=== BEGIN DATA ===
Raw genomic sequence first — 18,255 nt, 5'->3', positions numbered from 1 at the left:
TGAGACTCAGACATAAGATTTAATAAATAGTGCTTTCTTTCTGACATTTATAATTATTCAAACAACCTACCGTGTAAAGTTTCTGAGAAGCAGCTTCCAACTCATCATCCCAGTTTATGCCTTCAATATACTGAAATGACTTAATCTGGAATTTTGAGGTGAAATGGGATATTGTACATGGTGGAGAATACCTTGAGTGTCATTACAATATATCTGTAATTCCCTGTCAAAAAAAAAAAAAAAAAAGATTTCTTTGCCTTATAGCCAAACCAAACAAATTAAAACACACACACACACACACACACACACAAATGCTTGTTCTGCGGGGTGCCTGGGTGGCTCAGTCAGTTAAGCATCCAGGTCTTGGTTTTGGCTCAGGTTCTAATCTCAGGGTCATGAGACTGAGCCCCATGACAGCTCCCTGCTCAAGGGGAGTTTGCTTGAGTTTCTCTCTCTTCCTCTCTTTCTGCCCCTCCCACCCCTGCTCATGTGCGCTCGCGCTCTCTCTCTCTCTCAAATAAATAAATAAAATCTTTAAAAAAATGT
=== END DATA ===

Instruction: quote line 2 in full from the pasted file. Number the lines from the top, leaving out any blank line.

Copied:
TGAGACTCAGACATAAGATTTAATAAATAGTGCTTTCTTTCTGACATTTATAATTATTCAAACAACCTACCGTGTAAAGTTTCTGAGAAGCAGCTTCCAACTCATCATCCCAGTTTATGCCTTCAATATACTGAAATGACTTAATCTGGAATTTTGAGGTGAAATGGGATATTGTACATGGTGGAGAATACCTTGAGTGTCATTACAATATATCTGTAATTCCCTGTCAAAAAAAAAAAAAAAAAAGATTTCTTTGCCTTATAGCCAAACCAAACAAATTAAAACACACACACACACACACACACACACAAATGCTTGTTCTGCGGGGTGCCTGGGTGGCTCAGTCAGTTAAGCATCCAGGTCTTGGTTTTGGCTCAGGTTCTAATCTCAGGGTCATGAGACTGAGCCCCATGACAGCTCCCTGCTCAAGGGGAGTTTGCTTGAGTTTCTCTCTCTTCCTCTCTTTCTGCCCCTCCCACCCCTGCTCATGTGCGCTCGCGCTCTCTCTCTCTCTCAAATAAATAAATAAAATCTTTAAAAAAATGT